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  kidsis 15:47 08 Sep 09
Locked

an auntie of mine died nearly 2 years ago, and I was surprised to receive, from her previous address, a large envelope with some letters posted to her in recent months from home shopping companies (advertising material etc). When she died I filled in a form for her post to be redirected for 6 months. Do I really have to spend money and time phoning these companies to ask them to take her name off of their system, or would it be ok to fill in another form at the post office to redirect anything with her name on? (There wasn't enough post paid on the envelope so I had to go to the sorting office, and pay the extra!!)

  Clapton is God 15:58 08 Sep 09

If I was you, I write on the envelopes "Addressee deceased. Return to Sender" and drop all the envelopes in the nearest post box

  oresome 16:01 08 Sep 09

You may wish to stop unwanted commercial 'mailshots' or telephone calls for the person who has died. If so, contact the Direct Marketing Association Helpline on 0845 703 4599.

  interzone55 16:29 08 Sep 09

The simplest way would be to tell the new owner of the house to chuck the mail in the recycling.

I moved out of my parents house in 1995 and every now & again my dad rings up saying a I've got a letter, and it turns out to be spam.
I keep telling him to just chuck it away, but it's probably just an excuse for him to phone me up...

  BT 17:18 08 Sep 09

It'll stop eventually. When we bought our current place 4 years ago we got loads of Spam/Advertising/catalogues for the previous owners. We didn't bother to send it on as it was obvious what it was, and slowly it dried up to the extent that its a very rare occurence now. The most persistent ones seem to be the garden/seed merchants.
Do as alan14 says and ask the new owner to dispose of it unless they think its important.

  oresome 19:35 08 Sep 09

"It'll stop eventually."

We still receive a Christmas card addressed to the previous owners of our house from a firm of solicitors.....................We've been in the house 25 years!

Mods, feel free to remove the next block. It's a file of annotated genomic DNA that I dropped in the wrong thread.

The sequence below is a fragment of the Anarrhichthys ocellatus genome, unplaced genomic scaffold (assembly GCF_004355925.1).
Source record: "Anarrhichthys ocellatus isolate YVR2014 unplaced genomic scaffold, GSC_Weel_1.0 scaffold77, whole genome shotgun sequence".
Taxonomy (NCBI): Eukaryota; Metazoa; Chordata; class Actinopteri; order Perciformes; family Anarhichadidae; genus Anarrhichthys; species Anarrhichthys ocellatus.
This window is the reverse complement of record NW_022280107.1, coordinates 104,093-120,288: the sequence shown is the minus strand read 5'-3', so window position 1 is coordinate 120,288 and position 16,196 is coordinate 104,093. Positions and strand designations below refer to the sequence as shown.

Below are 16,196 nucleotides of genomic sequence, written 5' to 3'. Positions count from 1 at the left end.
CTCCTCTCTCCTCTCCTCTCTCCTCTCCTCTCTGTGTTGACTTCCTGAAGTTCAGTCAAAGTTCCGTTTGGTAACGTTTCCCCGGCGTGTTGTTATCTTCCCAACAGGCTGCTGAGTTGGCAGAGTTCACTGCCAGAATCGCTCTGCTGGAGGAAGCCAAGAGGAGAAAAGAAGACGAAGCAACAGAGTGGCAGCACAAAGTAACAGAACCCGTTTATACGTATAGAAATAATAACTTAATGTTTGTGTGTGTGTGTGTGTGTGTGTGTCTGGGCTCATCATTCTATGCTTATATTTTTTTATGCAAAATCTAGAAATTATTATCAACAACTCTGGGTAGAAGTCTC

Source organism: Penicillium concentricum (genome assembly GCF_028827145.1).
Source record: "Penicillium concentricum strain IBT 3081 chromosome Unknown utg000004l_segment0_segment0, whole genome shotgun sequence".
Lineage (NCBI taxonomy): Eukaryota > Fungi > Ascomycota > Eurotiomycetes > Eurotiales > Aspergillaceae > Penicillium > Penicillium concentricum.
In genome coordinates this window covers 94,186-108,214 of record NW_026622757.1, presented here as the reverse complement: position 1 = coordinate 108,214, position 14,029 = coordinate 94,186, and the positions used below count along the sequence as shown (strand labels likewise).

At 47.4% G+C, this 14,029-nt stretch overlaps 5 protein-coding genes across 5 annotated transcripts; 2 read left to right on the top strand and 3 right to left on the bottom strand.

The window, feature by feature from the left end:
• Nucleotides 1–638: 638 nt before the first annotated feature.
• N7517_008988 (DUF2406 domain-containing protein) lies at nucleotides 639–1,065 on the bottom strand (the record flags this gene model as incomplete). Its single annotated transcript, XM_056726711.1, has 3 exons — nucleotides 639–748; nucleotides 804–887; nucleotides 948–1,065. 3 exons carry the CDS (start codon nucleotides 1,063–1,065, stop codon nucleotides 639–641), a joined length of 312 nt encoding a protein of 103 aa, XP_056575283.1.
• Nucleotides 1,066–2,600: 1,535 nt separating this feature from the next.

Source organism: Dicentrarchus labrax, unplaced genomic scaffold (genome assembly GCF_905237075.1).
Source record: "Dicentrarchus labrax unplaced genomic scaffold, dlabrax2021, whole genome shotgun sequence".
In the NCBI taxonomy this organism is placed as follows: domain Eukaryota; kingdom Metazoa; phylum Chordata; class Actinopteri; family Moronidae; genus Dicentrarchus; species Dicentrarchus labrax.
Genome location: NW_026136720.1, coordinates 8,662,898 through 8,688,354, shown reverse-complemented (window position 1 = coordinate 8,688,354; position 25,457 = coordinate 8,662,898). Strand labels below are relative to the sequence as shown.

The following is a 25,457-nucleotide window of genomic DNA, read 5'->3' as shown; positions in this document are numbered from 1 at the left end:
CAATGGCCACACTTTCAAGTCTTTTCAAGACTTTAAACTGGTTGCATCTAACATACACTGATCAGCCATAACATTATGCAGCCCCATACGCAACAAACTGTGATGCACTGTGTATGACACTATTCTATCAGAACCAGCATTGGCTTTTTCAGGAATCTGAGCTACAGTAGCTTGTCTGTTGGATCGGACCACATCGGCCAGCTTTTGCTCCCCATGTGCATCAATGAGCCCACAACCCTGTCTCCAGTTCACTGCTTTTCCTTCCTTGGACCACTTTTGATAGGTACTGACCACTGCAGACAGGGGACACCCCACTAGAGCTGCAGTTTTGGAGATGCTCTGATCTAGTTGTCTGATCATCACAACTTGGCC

BT 07:52 09 Sep 09

We all know that lots of Solicitors offices still resemble something from Dickens. There's probably some poor clerk with a dusty leatherbound ledger who has to write out all those cards with a quill pen and has no way of knowing how old all those past clients addresses are. [:-(

  lotvic 12:34 09 Sep 09

I've just posted back to Sender (insurance co.) a notification of Pension Fund maturing it was for a previous owner from 1984.
As it looked important I opened it (I had previously returned to sender 2 other similar letters without opening them)
I then wrote a letter explaining that the people had moved in 1987 according to the house deeds, and sent my letter and theirs back in the pre-paid envelope.

  ronalddonald 14:21 09 Sep 09

exactly Clapton is God says

  kidsis 14:45 09 Sep 09

wow, I'm not the only one in this situation then! I think I will do as Clapton suggested, it's just that every so often we receive an envelope from the NHS for someone else, but at this address. I opened the first one to discover it was a hospital appt for him, resealed and wrote on the envelope Not known at this address return to sender. Still they kept coming, still I kept writing Return to sender. I then read it was illegal to open letters meant for someone else! We have also received letters from solicitors with someone else's name on, same thing.
I will also try oresome's suggestion, the DMA.

  Cymro. 15:59 09 Sep 09

I thought that most circulars and such like were sent out via an automated computer system so it is very difficult to put a stop to them. I have tried most of the above suggestions plus a few more but still they keep coming.

It seems to me that once your name is on their system it is almost impossible to get anyone to bother to take it off. Someone suggested doctoring the bar-code in such a way as to gum-up their system. If I only knew how to do so I might give it a try.

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